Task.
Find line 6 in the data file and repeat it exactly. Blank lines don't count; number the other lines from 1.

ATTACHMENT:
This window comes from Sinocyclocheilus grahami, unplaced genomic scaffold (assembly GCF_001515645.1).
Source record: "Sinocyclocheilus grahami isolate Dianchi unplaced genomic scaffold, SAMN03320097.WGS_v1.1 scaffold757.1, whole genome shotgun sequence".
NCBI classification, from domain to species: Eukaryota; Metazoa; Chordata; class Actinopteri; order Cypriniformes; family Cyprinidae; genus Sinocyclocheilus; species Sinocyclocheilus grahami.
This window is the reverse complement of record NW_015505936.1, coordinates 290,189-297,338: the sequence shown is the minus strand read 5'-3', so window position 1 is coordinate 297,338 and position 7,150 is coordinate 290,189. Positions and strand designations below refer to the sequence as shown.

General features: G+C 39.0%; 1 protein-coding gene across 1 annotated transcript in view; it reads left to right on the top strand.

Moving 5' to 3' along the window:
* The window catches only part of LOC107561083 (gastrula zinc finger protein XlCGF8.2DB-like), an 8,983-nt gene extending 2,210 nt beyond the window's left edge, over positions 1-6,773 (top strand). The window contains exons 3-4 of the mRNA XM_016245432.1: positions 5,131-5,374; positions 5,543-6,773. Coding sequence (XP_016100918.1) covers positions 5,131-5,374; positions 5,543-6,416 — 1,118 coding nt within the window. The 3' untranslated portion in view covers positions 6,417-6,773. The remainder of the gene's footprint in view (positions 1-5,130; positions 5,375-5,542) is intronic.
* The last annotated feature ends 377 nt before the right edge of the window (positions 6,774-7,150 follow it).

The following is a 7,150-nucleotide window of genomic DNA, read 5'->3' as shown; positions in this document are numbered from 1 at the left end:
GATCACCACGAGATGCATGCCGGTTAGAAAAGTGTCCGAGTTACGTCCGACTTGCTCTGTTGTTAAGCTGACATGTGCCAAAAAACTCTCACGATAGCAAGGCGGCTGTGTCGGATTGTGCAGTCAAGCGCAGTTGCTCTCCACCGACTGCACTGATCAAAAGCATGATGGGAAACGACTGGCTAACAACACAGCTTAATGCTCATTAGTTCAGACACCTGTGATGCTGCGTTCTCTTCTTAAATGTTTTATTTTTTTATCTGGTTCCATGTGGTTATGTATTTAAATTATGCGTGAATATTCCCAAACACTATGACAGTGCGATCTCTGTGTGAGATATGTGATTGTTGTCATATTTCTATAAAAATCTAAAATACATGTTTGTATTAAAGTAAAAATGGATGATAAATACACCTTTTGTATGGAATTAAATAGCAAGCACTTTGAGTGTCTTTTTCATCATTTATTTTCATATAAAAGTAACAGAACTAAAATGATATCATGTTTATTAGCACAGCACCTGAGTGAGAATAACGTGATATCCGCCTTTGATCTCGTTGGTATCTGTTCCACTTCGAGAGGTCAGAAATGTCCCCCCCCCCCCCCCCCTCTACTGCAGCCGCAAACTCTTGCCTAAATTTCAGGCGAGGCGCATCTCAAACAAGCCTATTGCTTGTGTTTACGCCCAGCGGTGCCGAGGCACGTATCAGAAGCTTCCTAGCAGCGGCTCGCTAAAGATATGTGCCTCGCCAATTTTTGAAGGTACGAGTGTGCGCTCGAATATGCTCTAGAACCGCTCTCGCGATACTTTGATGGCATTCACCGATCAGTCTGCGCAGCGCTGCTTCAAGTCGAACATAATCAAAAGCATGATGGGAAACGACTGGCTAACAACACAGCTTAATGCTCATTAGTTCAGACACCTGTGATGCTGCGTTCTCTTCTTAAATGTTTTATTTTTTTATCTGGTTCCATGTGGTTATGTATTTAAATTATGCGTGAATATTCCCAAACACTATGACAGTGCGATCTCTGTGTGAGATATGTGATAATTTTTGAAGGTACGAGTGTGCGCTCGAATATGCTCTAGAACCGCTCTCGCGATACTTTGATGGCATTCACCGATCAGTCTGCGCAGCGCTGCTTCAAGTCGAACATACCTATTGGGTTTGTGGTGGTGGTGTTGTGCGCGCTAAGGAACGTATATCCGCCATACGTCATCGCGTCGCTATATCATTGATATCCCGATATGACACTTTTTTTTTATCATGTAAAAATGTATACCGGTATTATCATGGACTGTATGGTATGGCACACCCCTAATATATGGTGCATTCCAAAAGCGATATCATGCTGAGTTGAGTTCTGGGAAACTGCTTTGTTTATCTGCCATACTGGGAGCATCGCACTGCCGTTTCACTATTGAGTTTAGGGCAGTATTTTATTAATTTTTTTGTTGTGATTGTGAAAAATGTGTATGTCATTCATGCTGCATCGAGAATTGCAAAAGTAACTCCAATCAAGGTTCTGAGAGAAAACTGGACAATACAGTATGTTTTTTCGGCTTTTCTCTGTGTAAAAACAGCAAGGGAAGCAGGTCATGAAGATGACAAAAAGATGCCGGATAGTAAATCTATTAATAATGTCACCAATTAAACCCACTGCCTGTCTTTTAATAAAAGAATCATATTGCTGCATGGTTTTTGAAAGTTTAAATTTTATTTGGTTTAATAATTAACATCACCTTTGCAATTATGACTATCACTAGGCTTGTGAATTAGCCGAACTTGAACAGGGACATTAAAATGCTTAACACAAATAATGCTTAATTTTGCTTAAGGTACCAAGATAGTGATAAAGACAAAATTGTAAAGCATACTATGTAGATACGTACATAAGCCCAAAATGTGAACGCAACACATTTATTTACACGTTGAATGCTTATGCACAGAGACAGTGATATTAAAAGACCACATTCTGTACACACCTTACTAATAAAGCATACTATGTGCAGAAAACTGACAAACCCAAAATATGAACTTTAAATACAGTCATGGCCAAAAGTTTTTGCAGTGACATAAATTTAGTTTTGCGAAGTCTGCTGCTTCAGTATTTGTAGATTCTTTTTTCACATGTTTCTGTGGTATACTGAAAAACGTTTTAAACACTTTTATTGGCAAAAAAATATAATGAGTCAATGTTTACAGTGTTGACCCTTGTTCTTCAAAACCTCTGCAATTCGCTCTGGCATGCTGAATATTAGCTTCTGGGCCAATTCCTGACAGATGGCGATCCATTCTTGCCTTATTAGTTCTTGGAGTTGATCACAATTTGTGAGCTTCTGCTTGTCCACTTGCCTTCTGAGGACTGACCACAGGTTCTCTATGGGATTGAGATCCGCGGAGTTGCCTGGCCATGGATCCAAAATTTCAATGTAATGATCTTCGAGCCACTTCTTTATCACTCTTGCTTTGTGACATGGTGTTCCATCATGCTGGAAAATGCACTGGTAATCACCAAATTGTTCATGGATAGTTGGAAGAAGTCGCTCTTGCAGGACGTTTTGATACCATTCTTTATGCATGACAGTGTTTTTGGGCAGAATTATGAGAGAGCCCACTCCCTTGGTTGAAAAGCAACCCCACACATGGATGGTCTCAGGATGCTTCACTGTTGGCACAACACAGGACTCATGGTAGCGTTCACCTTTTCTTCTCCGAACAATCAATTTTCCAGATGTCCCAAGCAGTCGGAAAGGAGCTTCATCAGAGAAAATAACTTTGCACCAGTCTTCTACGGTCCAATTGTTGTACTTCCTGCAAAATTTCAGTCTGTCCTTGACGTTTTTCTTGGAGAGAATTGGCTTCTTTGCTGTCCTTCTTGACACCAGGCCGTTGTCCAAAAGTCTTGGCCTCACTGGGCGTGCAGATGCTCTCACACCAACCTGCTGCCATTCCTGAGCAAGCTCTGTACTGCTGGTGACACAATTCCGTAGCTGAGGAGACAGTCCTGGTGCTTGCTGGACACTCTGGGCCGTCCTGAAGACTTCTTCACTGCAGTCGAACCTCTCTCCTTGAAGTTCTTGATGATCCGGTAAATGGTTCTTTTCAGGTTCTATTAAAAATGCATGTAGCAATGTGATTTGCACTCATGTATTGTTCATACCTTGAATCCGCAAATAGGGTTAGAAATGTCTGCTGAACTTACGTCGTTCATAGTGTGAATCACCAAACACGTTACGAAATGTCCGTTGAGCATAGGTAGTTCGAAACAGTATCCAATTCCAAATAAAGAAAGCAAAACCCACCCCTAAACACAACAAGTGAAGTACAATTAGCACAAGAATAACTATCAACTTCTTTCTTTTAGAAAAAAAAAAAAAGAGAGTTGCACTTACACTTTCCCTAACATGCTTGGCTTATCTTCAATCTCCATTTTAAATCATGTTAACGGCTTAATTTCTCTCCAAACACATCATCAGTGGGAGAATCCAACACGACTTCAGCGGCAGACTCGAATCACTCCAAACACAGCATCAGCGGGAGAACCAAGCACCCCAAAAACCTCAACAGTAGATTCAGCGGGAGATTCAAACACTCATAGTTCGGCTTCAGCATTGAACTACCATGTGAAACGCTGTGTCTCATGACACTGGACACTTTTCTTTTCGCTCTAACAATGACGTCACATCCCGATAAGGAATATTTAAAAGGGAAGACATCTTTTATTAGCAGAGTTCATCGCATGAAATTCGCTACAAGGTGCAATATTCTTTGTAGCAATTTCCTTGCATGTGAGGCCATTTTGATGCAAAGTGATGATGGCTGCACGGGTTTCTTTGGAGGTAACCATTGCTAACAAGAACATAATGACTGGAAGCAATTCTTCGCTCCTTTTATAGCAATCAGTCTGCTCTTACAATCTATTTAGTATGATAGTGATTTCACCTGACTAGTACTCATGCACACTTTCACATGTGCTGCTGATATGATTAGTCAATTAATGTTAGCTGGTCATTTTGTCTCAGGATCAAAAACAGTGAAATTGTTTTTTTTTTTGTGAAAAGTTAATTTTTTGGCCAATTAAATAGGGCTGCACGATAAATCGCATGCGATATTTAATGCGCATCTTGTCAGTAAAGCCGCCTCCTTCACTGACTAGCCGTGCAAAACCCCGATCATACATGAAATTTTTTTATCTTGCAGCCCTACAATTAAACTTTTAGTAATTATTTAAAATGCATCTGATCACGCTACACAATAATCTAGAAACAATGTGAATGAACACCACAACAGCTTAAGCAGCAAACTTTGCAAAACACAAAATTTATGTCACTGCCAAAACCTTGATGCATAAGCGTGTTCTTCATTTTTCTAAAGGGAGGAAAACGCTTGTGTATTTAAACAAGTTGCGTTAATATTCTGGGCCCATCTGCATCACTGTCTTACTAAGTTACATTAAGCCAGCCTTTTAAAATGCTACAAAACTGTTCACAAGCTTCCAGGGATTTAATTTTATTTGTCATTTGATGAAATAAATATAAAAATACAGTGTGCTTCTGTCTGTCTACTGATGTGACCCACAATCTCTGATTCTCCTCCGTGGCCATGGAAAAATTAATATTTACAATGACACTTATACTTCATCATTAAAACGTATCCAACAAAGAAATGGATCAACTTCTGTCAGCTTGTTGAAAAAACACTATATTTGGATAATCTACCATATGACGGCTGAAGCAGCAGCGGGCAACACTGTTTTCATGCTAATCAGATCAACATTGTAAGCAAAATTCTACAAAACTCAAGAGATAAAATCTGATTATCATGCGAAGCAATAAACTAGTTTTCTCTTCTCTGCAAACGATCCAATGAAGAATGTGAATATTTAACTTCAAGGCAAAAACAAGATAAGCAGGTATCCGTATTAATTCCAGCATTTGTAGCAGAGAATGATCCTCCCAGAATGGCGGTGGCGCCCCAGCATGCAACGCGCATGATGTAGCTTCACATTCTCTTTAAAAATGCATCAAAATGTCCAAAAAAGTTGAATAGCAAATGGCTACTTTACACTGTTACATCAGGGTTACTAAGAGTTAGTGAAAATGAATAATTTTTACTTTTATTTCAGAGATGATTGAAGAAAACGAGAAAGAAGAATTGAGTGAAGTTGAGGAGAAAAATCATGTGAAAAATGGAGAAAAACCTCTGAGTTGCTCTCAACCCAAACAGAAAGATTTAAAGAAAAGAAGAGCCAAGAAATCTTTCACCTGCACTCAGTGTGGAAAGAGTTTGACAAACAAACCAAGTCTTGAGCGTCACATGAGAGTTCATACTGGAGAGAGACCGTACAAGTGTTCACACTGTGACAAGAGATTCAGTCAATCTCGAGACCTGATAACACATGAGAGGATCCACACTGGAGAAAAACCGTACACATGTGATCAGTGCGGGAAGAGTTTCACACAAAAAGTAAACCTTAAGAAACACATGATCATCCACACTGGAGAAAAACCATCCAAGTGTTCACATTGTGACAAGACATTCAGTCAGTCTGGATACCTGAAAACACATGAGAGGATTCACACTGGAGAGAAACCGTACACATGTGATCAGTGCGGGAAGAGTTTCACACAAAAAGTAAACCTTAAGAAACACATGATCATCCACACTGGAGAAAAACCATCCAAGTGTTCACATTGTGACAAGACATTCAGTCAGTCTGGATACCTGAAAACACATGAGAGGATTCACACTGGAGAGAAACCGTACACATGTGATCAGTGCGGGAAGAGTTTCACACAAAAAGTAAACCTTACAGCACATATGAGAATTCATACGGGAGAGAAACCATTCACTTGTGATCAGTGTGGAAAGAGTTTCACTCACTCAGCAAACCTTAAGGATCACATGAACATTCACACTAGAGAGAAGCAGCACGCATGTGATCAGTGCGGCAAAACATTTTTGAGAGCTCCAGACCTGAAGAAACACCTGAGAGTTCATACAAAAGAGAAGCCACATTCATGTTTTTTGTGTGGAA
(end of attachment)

Moving 5' to 3' along the window: